European and Swedish Antitrust News (July 27, 2020)

Photo: C. A. Tietgen

The General Court of the EU annuls the 2016 Commission decision that Ireland should claw back unpaid taxes from Apple, as the court finds that the Commission had failed to show that Apple had been granted a selective economic advantage. In other news, the EU Commission has fined a cartel of ethylene purchasers, approved the PKN Orlen – Lotos merger subject to a large package of commitments, and is seeking feedback on Aspen’s offer to reduce prices 73% on off-patent cancer medicines.

EU Court annuls 2016 state aid decision against Apple. The EU Commission had decided that Ireland should claw back €13 billion in unpaid taxes plus interest from Apple. But the General Court of the European Union annulled that decision as the court found that the Commission had not shown that Apple had been granted a selective economic advantage and therefore no illegal state aid.

EU Commission fines cartel of ethylene purchasers € 260 M. In a settlement, four companies acknowledged they had colluded to manipulate prices in order to buy ethylene for the lowest possible price. Ethylene is an input used in for example plastics that large buyers purchase under long term supply agreement referencing an industry-wide established “Monthly Contract Price”. Westlake received immunity for revealing the cartel, while the fees for Orbia, Clariant and Celanese were reduced under leniency.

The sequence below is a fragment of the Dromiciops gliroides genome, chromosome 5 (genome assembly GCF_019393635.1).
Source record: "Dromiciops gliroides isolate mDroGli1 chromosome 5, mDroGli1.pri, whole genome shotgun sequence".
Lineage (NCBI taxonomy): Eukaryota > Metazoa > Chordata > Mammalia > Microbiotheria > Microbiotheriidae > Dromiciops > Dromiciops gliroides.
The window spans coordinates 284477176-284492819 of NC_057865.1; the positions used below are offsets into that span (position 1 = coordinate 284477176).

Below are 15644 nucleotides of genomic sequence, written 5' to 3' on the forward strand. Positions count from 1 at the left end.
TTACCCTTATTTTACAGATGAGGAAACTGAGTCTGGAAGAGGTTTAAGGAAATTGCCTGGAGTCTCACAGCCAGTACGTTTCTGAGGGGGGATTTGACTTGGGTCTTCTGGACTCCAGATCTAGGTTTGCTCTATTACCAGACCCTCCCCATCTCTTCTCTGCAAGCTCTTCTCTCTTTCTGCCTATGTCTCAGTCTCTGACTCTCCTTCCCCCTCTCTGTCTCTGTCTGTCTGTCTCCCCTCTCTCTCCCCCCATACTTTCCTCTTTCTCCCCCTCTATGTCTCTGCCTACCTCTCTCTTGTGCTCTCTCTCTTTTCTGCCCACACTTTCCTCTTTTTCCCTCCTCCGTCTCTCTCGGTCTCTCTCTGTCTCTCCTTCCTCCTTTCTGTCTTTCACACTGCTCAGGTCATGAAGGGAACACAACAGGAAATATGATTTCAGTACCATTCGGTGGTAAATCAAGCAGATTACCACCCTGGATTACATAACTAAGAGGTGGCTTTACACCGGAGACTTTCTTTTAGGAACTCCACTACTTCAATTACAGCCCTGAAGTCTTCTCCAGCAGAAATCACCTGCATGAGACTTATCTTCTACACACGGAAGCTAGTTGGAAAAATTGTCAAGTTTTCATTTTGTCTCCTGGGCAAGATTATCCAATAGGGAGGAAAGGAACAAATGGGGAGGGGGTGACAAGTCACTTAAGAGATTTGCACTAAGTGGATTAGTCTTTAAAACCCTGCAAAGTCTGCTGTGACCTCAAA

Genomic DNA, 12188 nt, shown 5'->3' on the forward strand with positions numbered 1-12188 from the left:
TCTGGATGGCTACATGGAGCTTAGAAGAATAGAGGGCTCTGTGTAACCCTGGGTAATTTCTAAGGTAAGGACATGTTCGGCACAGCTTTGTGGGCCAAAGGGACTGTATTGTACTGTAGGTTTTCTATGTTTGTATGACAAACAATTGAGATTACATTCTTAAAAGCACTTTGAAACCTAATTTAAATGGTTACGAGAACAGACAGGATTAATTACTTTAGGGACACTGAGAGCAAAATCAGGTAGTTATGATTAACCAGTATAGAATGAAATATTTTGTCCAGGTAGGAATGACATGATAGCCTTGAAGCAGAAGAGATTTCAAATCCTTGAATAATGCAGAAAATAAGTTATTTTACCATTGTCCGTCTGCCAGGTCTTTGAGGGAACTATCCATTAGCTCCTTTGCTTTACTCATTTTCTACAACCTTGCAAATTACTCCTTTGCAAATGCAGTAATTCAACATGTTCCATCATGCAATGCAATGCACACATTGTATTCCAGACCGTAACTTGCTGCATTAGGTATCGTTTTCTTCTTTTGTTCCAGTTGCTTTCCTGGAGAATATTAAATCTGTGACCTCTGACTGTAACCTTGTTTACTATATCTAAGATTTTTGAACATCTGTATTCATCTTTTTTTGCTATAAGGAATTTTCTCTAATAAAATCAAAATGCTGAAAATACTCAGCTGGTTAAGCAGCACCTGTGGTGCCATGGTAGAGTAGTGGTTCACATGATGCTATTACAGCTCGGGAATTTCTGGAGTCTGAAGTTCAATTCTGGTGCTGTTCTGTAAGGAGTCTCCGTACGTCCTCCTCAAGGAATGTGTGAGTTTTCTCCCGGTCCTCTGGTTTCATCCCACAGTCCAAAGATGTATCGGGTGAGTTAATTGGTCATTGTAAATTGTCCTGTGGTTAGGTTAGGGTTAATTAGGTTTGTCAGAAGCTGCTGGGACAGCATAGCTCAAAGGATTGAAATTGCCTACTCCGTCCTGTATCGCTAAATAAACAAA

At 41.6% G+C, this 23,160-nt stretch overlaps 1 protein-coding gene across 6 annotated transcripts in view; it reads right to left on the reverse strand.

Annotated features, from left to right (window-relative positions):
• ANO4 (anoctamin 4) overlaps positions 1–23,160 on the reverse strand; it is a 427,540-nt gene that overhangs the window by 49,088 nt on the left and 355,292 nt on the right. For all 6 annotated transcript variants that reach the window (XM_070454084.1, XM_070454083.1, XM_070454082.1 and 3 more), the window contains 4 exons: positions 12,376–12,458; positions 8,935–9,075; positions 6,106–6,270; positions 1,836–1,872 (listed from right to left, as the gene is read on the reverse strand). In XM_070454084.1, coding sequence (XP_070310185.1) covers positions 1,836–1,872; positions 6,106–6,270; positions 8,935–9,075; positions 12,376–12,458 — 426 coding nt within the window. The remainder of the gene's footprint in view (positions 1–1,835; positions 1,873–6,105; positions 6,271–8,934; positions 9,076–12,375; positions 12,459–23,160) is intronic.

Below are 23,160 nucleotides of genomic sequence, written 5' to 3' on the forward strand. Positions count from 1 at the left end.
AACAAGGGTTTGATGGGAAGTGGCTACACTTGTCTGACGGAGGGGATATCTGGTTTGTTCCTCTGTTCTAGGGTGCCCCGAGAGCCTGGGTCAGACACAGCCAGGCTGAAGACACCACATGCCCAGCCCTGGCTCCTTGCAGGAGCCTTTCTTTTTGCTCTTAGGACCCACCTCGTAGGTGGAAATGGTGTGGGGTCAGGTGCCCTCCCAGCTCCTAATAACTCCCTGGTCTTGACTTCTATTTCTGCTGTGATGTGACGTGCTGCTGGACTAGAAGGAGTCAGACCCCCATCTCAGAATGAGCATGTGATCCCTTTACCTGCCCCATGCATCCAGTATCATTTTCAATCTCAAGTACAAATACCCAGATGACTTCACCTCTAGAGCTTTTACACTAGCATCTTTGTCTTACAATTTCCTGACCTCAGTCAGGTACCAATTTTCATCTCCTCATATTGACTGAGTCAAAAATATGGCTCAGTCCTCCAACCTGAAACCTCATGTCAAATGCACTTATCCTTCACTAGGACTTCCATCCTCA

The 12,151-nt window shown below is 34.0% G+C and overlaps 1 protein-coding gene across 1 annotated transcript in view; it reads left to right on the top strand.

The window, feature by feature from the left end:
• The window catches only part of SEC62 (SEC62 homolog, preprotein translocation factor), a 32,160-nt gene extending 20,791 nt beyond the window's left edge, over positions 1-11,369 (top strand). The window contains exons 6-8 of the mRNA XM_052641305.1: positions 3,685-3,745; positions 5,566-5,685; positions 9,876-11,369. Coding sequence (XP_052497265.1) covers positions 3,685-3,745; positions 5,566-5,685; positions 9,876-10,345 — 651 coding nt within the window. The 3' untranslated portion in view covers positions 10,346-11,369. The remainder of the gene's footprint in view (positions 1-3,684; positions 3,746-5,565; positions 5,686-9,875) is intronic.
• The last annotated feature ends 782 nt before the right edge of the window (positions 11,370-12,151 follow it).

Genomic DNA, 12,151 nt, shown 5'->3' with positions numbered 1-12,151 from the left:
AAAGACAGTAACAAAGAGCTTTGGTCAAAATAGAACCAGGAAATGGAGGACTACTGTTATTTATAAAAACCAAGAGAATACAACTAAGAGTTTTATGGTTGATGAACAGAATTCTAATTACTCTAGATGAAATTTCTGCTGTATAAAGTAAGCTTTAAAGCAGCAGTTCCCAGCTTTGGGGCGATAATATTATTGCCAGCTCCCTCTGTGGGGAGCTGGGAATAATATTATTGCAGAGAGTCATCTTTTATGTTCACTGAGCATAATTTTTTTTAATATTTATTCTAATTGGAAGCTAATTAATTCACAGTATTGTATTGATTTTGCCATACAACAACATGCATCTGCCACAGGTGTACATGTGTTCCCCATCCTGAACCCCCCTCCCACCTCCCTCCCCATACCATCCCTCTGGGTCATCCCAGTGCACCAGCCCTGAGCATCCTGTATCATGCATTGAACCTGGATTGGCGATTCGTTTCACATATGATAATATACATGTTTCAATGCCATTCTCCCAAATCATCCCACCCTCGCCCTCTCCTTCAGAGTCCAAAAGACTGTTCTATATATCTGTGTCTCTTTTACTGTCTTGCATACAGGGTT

EU Commission approves PKN Orlen – Lotos merger subject to conditions. Following an in-depth investigation of the proposed combination of two Polish integrated oil and gas companies, the Commission has approved the transaction as PKN Orlen has committed to a large package of remedies. The commitments includes divesting most of Lotos’ retail stations in Poland, divestments of some of Lotos’ capacity in refinery, fuel storage and bitumen production, as well as divestment of Lotos’ stake in a jet fuel venture with BP.

Aspen offers EU Commission to reduce prices 73% on off-patent medicines. The Commission opened a formal investigation of Aspen Pharma in 2017 on concerns of excessive pricing of life-saving cancer medicines with expired patent protection. The Commission is now asking for feedback as Aspen has offered to commit to significantly reduced prices on six medicines.

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